ruth bavetta

2 posts

When Poems Move in Unexpected Directions


Sometimes the little guy wins. Sometimes “very plain” makes its complex mark. Sometimes literal makes like Odysseus and journeys to a distant metaphor. This is the case with Ruth Bavetta’s poem, “How to Get to My House.” Let’s tackle the poem first:


How to Get to My House
Ruth Bavetta

From Los Angeles, where I was born,
take the San Bernardino Freeway east
past San Gabriel, Glendora, Covina,
up the hill by Forest Lawn,
down into the traffic clumped
where the 210 joins the 10.
Turn on the radio if you like,
there’s quite a way to go.

Pomona, Claremont, Ontario.
Here, if you want,
you can turn off at the airport,
catch a flight to someplace else.
Fontana, Rialto, Bloomington.
You may not have noticed it
but the road has been climbing all the way.
That’s San Bernardino on the left.

You’re in Redlands now,
the climb is a little steeper.
Exit on the Yucaipa offramp.
Just over the bridge,
turn right on Highview.
Stay there through two marriages,
a divorce, a child custody suit,
a brain tumor and a mother
with Alzheimer’s.
Soon you’ll reach where I live.


The pay-off, of course, comes in the final stanza. The first two read like directions your friend might give you in the pre-GPS era. You remember those: when you got lost but were too stubborn to pull over and ask for directions (I’m assuming you’re a male, in this case).

Then, wham. The last five lines of S3. You’ve arrived, all right. But the arrival brings an unexpected welcome. Not a hug, not a cold drink and warm meal, not a guest room, but a surprise. Two marriages. A divorce. A child custody suit.

It gets more alarming: A brain tumor. A mother with Alzheimer’s.

And just when you’re sure you’ve taken a wrong turn and landed at the wrong homestead, the finish: “Soon you’ll reach where I live.”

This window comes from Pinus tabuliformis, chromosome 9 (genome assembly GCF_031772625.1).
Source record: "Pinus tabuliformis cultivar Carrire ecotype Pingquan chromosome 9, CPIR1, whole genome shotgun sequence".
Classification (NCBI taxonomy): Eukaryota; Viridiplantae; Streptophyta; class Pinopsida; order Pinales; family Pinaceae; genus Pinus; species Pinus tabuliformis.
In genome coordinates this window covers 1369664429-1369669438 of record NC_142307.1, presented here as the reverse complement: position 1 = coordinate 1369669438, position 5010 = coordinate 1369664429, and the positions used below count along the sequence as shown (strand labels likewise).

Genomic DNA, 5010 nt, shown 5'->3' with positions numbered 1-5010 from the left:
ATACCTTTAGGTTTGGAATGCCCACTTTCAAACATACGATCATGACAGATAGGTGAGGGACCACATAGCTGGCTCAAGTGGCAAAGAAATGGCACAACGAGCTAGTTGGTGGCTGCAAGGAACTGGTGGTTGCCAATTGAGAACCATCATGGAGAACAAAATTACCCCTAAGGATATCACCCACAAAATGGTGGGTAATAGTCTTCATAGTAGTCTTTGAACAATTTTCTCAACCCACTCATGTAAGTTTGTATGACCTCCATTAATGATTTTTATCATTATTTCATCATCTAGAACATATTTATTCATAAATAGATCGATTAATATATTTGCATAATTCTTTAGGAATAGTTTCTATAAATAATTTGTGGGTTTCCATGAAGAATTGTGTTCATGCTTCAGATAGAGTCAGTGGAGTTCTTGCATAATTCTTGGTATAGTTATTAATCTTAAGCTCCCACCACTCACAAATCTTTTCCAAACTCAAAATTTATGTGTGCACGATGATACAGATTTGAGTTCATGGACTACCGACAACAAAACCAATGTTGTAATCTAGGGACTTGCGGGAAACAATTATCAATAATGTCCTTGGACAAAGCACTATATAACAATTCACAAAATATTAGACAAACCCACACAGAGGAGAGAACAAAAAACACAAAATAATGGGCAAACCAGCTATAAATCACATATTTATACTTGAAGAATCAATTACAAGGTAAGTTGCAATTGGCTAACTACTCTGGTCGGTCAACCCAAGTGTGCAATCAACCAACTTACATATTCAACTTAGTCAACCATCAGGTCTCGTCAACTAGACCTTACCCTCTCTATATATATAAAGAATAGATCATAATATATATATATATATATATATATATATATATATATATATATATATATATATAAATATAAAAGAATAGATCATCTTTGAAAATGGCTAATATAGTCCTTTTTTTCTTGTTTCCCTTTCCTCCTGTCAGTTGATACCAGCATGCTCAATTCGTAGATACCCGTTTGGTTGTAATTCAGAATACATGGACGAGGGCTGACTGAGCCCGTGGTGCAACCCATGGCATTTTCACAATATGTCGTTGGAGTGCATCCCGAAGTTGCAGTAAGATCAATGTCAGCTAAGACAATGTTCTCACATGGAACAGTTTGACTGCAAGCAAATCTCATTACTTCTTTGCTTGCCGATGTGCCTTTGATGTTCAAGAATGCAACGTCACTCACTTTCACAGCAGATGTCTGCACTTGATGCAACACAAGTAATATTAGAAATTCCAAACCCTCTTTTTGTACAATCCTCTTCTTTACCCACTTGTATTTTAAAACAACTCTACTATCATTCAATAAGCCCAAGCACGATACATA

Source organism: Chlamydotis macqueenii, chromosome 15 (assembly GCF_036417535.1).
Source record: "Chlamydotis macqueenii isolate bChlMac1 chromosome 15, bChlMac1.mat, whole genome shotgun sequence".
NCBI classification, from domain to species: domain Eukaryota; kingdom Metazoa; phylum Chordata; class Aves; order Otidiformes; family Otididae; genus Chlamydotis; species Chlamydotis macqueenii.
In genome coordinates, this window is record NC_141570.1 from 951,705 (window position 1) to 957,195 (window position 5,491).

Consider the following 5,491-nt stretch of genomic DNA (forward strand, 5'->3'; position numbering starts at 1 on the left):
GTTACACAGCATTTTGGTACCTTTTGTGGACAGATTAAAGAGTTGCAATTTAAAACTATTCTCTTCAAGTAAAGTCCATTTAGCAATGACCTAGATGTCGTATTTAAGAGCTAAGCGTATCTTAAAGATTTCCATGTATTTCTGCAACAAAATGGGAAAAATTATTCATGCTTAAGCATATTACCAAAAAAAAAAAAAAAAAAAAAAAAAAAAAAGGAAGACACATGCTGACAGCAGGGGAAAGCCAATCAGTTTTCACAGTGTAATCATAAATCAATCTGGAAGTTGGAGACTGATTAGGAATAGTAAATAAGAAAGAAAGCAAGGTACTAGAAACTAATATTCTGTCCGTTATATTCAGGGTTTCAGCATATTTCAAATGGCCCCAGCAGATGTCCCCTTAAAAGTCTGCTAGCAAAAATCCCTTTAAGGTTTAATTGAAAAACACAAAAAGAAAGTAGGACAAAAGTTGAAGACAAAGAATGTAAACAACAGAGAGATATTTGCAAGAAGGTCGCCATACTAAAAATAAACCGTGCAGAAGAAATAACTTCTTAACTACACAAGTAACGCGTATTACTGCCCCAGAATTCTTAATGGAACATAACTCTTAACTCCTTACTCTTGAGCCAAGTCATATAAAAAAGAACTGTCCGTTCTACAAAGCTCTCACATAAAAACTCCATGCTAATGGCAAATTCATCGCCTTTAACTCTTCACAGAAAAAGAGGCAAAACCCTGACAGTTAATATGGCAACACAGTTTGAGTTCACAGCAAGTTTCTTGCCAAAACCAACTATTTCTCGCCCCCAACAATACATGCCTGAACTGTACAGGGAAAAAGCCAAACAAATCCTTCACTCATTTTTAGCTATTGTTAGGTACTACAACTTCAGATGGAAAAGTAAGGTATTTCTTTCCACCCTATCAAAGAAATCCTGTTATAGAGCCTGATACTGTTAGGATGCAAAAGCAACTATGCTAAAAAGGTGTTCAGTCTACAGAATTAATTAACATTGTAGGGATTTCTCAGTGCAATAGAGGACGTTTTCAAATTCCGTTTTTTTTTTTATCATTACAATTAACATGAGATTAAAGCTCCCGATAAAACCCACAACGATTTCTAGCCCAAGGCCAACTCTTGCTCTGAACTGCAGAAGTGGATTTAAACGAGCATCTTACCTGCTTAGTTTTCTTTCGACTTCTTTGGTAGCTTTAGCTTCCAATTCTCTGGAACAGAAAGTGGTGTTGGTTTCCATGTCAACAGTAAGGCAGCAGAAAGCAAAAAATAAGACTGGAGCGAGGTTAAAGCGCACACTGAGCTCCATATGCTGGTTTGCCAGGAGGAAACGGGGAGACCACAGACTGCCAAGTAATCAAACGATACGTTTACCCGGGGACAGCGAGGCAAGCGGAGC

The poem lulls you with the quotidian. It all seems rather ordinary and list like. As a reader, you never suspect that you are being set up, that there is something surprising around the next curve, something as shocking as an elk standing in the middle of the road.

For an excellent tour guide as you reread this poem, check out Mark Scarbrough’s “Lyric Life” podcast,  which occasionally treats on poems famous and not-so-famous.

My hat’s off to Mark for honoring the “not-so-famous” as well as the overly-trodden famous in the world of poetry.

That’s a direction we all should take now and again.

My Personal Pantheon of Favorite Poetry Books: Part One


T’is the the season and shoppers are bustling to stores under silver bells on a midnight clear to buy last minute books. For fans of poetry, I thought I’d recap a few of my all-time favorites, both among the Soon-To-Be-Famous (the little guys, so to speak) and the Famous (the name recognition crowd). First things first. For today’s post, the not-so-famous. For tomorrow’s, the better known.

  • Fugitive Pigments by Ruth Bavetta

OK, I admit that I might have missed some of the painting-oriented poems’ allusions, and that I don’t know Alice Neel from Alice B. Toklas, but consider how a “painting poem” works marvelously as a “writing poem,” too:

To Make a Mark

Emptiness is deadly. To master it
you must blemish it. A long slashing
line, a curve curling back
upon itself; a line that winds
with no end in mind.

Once you have destroyed perfection
you will be entering
a country you have not known.
I will not tell you this.

You may find something amazing —
someone to take your hand, a waterfall,
a fall from three flights up.
I will not tell you this, either.

I will tell you that it doesn’t matter
if, by the end, your first mark
has disappeared. It matters only
that you have made it.
Pick up your pencil now.

Reads like a terrific argument against writer’s block to me!

Some poems that spoke to me especially were “Black, White,” “Drawing Conclusions” (will use as an inference exercise in class, thank you), “Fog,” “To Make a Mark,” “First Lesson” (also parallels a writer’s experience, though it calls on artistic masters to make its point), “The Color of Wind” (another great poetry exemplar for the classroom), and “Beacon.”